I started tracking the news around the pandemic very closely in Ohio where my rental property portfolio is located. The governor, Mike Dewine, has done an amazing job at combating the pandemic and has been very swift in his actions. Ohio’s shelter in place order went into effect on March 22, 2020, as the state’s cases surpassed 350, early enough to have an impact on the spread of this disease.
Immediately, I thought about how my tenants could be impacted. Were they safe with their families? Would they be able to continue working remotely? When we screen for tenants, we look for whether their income meets our thresholds for rent and their financial history. We don’t think about what type of work they do and how it would be impacted during a pandemic. In order to make sure my tenants are OK and come up with solutions for problems they may be facing, I decided to act fast.
Steps Taken to Help with Managing Rentals
1) My strategy is to focus on the tenant experience.
One of the main things I focus on with managing rentals is to provide tenants (customers) with the best experience. I immediately connected with my property manager to start outreach to all tenants in our units to (1) see how they are affected and holding up and (2) whether there was anything that we as landlords can do to assist. We quickly found that about 15% of tenants are affected financially (job loss, reduction in hours). While some are applying for unemployment and looking for additional work, there is still a near term impact while those items are worked out. All the tenants were EXTREMELY grateful for the outreach. While this is a business, there is a very big human element involved that is top priority for me, which brings me to my next point.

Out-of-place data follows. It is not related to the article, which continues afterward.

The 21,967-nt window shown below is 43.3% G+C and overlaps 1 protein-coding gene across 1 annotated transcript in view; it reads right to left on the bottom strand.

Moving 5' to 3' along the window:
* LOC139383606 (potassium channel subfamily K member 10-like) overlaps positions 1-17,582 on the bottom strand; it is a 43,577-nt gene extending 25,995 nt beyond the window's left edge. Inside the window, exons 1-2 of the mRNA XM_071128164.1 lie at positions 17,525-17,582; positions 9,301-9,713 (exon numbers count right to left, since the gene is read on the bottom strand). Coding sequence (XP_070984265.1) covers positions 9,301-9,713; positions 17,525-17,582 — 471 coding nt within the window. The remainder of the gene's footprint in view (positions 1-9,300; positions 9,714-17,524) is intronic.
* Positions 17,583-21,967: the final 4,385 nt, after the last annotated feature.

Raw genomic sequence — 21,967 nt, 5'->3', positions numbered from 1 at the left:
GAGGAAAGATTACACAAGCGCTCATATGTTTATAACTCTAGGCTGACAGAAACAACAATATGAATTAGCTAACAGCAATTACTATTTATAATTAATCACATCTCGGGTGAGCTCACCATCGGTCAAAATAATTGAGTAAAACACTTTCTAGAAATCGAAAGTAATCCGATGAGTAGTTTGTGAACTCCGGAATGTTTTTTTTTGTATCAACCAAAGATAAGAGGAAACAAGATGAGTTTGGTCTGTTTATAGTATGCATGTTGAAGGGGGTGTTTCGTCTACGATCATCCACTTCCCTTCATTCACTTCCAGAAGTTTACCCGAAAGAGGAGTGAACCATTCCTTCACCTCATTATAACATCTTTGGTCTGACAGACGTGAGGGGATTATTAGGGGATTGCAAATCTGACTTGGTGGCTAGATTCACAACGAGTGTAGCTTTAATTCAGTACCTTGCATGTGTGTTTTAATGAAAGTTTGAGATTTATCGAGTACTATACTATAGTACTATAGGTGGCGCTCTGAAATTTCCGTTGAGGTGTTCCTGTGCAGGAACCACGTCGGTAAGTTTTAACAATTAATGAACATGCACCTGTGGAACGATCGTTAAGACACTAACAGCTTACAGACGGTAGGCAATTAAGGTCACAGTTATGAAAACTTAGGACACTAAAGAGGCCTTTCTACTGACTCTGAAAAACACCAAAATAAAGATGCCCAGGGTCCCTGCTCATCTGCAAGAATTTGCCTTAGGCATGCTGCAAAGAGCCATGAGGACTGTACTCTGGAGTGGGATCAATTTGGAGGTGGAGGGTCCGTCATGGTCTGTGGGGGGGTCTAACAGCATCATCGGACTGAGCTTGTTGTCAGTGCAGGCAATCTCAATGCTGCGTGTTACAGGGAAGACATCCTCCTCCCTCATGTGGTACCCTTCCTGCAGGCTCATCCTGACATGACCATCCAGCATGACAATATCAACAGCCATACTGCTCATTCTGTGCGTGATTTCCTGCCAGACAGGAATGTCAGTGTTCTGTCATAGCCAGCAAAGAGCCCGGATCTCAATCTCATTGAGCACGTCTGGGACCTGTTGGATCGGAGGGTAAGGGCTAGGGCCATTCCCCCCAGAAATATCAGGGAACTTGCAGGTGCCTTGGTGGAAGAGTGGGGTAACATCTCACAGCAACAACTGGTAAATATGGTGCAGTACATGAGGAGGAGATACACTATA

2) Empathize with my tenants’ situation.
This is a situation that no one has experienced. While real estate is a business, there are real people involved and everyone is scared and anxious. I kept thinking “don’t be an asshole” and you should, too. Remember to be human and keep people before profit when discussing options.